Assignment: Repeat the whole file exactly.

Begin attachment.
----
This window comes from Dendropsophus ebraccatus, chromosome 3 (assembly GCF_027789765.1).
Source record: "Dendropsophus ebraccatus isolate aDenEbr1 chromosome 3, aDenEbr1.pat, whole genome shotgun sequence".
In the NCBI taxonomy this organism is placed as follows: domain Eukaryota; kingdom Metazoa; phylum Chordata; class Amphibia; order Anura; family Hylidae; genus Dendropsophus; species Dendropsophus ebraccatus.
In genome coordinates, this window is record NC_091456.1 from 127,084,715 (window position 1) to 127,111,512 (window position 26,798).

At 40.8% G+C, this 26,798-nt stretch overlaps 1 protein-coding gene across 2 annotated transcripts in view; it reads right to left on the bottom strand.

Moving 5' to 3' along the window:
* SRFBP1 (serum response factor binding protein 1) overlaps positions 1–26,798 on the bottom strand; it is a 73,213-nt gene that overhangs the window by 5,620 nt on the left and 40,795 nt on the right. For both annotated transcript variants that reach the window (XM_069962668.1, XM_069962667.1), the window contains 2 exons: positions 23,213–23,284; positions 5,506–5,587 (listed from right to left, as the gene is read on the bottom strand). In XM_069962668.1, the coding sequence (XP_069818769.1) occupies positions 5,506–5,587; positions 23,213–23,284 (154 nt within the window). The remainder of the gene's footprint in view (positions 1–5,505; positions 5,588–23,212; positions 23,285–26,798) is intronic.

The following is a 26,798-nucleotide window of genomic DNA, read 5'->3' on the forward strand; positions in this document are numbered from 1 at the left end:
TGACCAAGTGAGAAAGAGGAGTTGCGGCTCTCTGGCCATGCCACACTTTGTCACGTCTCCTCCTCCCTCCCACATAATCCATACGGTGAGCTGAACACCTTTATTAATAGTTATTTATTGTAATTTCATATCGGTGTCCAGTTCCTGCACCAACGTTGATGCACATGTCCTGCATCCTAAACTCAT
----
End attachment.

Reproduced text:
This window comes from Dendropsophus ebraccatus, chromosome 3 (assembly GCF_027789765.1).
Source record: "Dendropsophus ebraccatus isolate aDenEbr1 chromosome 3, aDenEbr1.pat, whole genome shotgun sequence".
In the NCBI taxonomy this organism is placed as follows: domain Eukaryota; kingdom Metazoa; phylum Chordata; class Amphibia; order Anura; family Hylidae; genus Dendropsophus; species Dendropsophus ebraccatus.
In genome coordinates, this window is record NC_091456.1 from 127,084,715 (window position 1) to 127,111,512 (window position 26,798).

At 40.8% G+C, this 26,798-nt stretch overlaps 1 protein-coding gene across 2 annotated transcripts in view; it reads right to left on the bottom strand.

Moving 5' to 3' along the window:
* SRFBP1 (serum response factor binding protein 1) overlaps positions 1–26,798 on the bottom strand; it is a 73,213-nt gene that overhangs the window by 5,620 nt on the left and 40,795 nt on the right. For both annotated transcript variants that reach the window (XM_069962668.1, XM_069962667.1), the window contains 2 exons: positions 23,213–23,284; positions 5,506–5,587 (listed from right to left, as the gene is read on the bottom strand). In XM_069962668.1, the coding sequence (XP_069818769.1) occupies positions 5,506–5,587; positions 23,213–23,284 (154 nt within the window). The remainder of the gene's footprint in view (positions 1–5,505; positions 5,588–23,212; positions 23,285–26,798) is intronic.

The following is a 26,798-nucleotide window of genomic DNA, read 5'->3' on the forward strand; positions in this document are numbered from 1 at the left end:
TGACCAAGTGAGAAAGAGGAGTTGCGGCTCTCTGGCCATGCCACACTTTGTCACGTCTCCTCCTCCCTCCCACATAATCCATACGGTGAGCTGAACACCTTTATTAATAGTTATTTATTGTAATTTCATATCGGTGTCCAGTTCCTGCACCAACGTTGATGCACATGTCCTGCATCCTAAACTCAT